- Transit of Deimos from Mars
- Transit of Phobos from Mars
- ↑ "NASA - Under the Moons of Mars". Nasa.gov. Retrieved 28 February 2013.
- ↑ "The Planet Mars: A History of Observation and Discovery. Chapter 5: 1877. University of Arizona Press". Uapress.arizona.edu. Retrieved 2013-02-28.
- ↑ M. Adler, et al. – Use of MRO Optical Navigation Camera .. (2012). (PDF) . Retrieved on 16 February 2013.
- ↑ MathPages – Galileo's Anagrams and the Moons of Mars
- 1 2 "Close Inspection for Phobos".
One idea is that Phobos and Deimos, Mars's other moon, are captured asteroids.
- ↑ V. G. Perminov – The Difficult Road to Mars (1999) – NASA
- ↑ Roscoe Lamont, 'The Moons of Mars' in Popular Astronomy Vol. 33 (1925), pp496 - 8
- ↑ William Sheehan, The Planet Mars: A History of Observation and Discovery
- ↑ Voltaire explained that since Mars is further from the Sun than Earth is, it could not make do with less than two moons. (Patrick Moore, 2000, The Wandering Astronomer)
- ↑ "Swift". Gazetteer of Planetary Nomenclature. USGS Astrogeology Research Program.
- ↑ "Voltaire". Gazetteer of Planetary Nomenclature. USGS Astrogeology Research Program.
- ↑ "Notes: The Satellites of Mars". The Observatory, Vol. 1, No. 6. 20 September 1877. pp. 181–185. Retrieved 12 September 2006.
- ↑ Hall, A. (17 October 1877). "Observations of the Satellites of Mars" (Signed 21 September 1877). Astronomische Nachrichten, Vol. 91, No. 2161. pp. 11/12–13/14. Retrieved 12 September 2006.
- ↑ Morley, T. A.; A Catalogue of Ground-Based Astrometric Observations of the Martian Satellites, 1877-1982, Astronomy and Astrophysics Supplement Series, Vol. 77, No. 2 (February 1989), pp. 209–226 (Table II, p. 220: first observation of Phobos on 1877-08-18.38498)
- ↑ "The Discovery of the Satellites of Mars". Monthly Notices of the Royal Astronomical Society, Vol. 38, No. 4. 8 February 1878. pp. 205–209. Retrieved 12 September 2006.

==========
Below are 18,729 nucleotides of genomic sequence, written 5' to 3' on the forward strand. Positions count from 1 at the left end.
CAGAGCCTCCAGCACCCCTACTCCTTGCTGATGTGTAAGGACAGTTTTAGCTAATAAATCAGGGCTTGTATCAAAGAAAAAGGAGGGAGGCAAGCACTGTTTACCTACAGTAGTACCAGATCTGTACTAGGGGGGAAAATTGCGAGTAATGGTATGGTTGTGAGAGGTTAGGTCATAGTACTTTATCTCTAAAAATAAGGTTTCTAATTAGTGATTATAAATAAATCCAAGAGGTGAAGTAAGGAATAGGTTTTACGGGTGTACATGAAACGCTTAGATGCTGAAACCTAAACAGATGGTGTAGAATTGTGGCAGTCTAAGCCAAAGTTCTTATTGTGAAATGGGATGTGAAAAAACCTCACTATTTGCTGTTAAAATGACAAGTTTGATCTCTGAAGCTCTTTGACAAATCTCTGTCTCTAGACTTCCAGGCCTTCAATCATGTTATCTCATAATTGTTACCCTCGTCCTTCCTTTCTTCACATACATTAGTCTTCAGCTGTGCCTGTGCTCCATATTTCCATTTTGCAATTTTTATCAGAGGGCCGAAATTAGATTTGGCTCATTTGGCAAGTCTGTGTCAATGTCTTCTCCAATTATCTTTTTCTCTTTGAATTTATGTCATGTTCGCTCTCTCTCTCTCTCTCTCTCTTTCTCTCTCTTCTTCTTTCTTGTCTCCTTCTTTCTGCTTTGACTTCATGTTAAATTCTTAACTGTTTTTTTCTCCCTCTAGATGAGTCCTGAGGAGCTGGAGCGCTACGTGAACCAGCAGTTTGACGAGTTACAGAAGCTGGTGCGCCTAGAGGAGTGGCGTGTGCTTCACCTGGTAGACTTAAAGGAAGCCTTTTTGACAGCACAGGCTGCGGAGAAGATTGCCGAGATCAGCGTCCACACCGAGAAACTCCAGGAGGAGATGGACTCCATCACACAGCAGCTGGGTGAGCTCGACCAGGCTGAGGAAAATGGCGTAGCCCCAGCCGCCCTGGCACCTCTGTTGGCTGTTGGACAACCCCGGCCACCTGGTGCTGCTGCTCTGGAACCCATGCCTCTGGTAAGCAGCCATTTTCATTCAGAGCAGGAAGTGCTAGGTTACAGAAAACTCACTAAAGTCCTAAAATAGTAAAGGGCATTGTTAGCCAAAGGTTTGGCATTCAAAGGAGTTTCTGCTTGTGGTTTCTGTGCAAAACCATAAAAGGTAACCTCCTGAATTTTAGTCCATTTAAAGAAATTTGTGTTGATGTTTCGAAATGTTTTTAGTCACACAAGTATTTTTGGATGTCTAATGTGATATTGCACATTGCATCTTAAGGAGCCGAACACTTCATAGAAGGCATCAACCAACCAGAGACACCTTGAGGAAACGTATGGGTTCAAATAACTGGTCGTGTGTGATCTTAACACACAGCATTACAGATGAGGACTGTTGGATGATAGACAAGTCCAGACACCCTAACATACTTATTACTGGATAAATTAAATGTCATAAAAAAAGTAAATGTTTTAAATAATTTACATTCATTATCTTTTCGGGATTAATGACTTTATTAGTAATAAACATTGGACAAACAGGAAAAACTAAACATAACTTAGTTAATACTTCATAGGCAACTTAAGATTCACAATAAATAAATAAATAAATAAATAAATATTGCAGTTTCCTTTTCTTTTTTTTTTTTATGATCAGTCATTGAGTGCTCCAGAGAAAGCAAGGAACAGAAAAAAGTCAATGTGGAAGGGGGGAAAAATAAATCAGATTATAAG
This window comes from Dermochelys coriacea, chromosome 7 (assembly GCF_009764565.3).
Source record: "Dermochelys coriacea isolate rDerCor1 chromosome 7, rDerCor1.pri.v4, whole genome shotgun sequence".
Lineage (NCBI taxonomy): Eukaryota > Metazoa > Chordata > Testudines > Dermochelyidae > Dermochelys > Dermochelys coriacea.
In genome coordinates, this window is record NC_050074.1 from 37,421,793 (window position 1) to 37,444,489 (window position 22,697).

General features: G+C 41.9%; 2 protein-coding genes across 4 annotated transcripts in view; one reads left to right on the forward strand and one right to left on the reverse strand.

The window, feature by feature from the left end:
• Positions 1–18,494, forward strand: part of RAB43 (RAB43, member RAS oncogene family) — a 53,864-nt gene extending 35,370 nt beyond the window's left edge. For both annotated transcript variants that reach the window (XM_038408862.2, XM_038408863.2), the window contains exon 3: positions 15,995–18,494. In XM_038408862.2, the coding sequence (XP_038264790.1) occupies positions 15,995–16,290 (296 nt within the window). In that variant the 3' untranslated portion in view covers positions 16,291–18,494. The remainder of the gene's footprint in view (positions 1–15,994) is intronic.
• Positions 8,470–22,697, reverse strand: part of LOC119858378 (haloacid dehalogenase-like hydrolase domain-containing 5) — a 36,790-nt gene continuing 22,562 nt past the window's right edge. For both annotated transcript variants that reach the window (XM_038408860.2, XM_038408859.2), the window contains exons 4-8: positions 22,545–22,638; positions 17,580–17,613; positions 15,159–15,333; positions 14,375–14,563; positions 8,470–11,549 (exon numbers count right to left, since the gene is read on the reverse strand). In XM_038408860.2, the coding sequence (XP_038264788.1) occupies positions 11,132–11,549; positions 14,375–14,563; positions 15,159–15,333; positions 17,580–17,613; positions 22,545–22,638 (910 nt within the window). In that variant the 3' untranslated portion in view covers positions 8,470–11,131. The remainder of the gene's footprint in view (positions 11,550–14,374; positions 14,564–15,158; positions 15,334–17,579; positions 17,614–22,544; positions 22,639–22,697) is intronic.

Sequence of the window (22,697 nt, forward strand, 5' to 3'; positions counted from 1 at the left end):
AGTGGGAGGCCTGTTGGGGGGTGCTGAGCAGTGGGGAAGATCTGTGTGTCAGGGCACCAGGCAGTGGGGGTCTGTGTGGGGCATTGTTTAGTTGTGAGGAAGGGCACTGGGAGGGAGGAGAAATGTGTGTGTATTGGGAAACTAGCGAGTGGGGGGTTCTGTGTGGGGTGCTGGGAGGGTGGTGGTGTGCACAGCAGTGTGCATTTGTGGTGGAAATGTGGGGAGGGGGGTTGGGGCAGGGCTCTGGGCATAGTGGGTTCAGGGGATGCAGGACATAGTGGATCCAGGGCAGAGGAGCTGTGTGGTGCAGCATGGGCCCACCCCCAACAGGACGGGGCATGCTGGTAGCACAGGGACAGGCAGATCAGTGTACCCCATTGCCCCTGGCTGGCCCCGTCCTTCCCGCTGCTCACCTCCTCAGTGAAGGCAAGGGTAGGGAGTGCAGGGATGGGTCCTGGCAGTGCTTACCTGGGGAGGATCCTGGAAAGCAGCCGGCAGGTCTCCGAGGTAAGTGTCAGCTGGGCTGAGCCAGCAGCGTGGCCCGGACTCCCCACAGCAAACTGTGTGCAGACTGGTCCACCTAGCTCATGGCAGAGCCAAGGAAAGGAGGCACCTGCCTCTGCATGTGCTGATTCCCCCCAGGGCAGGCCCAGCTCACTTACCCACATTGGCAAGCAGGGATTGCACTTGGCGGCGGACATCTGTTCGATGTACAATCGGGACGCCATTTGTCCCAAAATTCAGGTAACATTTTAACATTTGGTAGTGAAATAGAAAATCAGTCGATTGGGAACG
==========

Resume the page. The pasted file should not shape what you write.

- ↑ Naval Observatory 26-inch Refractor
- ↑ The 26-inch "Great Equatorial" Refractor
- ↑ Hall, A. (14 March 1878). "Names of the Satellites of Mars" (Signed 7 February 1878). Astronomische Nachrichten, Vol. 92, No. 2187. pp. 47–48. Retrieved 12 September 2006.
- ↑ Jefferson City Post-Tribune 4 May 1959
- ↑ Astron. J., 128, 2542–2546 (2004)
- ↑ Moon Shadows: "Somewhere near the martian equator, Phobos eclipses the sun nearly every day."
- ↑ Nemiroff, R.; Bonnell, J., eds. (14 April 2008). "Phobos: Doomed Moon of Mars". Astronomy Picture of the Day. NASA.
In 100 million years or so Phobos will likely be shattered by stress caused by the relentless tidal forces, the debris forming a decaying ring around Mars.
- ↑ New Map Provides More Evidence Mars Once Like Earth: "… the new map shows evidence of features, transform faults, that are a "tell-tale" of plate tectonics on Earth."
- ↑ Sahife 6: "Deimos orbits far enough away from Mars that it is being slowly pushed farther and farther away from the planet."
- 1 2 3 Burns, J. A. "Contradictory Clues as to the Origin of the Martian Moons," in Mars, H. H. Kieffer et al., eds., U. Arizona Press, Tucson, 1992
- ↑ "New Views of Martian Moons".
- 1 2 Landis, G. A. "Origin of Martian Moons from Binary Asteroid Dissociation," American Association for the Advancement of Science Annual Meeting; Boston, MA, 2001; abstract.
- ↑ Martin Pätzold & Olivier Witasse (4 March 2010). "Phobos Flyby Success". ESA. Retrieved 4 March 2010.
- ↑ Craddock, R. A.; (1994); The Origin of Phobos and Deimos, Abstracts of the 25th Annual Lunar and Planetary Science Conference, held in Houston, TX, 14–18 March 1994, p. 293
- ↑ Andert, T. P.; Rosenblatt, P.; Pätzold, M.; Häusler, B.; et al. (7 May 2010). "Precise mass determination and the nature of Phobos". Geophysical Research Letters. American Geophysical Union. 37 (L09202): n/a. Bibcode:2010GeoRL..3709202A. doi:10.1029/2009GL041829. Retrieved 1 October 2010.
- ↑ Giuranna, M.; Roush, T. L.; Duxbury, T.; Hogan, R. C.; et al. (2010). "Compositional Interpretation of PFS/MEx and TES/MGS Thermal Infrared Spectra of Phobos" (PDF). European Planetary Science Congress Abstracts, Vol. 5. Retrieved 1 October 2010.
- ↑ "Mars Moon Phobos Likely Forged by Catastrophic Blast". Space.com web site. 27 September 2010. Retrieved 1 October 2010. External link in
- ↑ 1.Pascal Rosenblatt, Sébastien Charnoz, Kevin M. Dunseath, Mariko Terao-Dunseath, Antony Trinh, Ryuki Hyodo, Hidenori Genda, Stéven Toupin. Accretion of Phobos and Deimos in an extended debris disc stirred by transient moons. Nature Geoscience, 2016; DOI: 10.1038/ngeo2742
- ↑ CNRS. "A giant impact: Solving the mystery of how Mars' moons formed." ScienceDaily. ScienceDaily, 4 July 2016. <www.sciencedaily.com/releases/2016/07/160704144236.htm>.
- ↑ OSIRIS-REx II to Mars: Mars Sample Return from Phobos and Deimos. Elifritz, T. L. (2012)
- ↑ Webster, Guy (4 May 2015). "Traffic Around Mars Gets Busy". NASA. Retrieved May 5, 2015.
- First International Conference On The Exploration Of Phobos And Deimos (2007)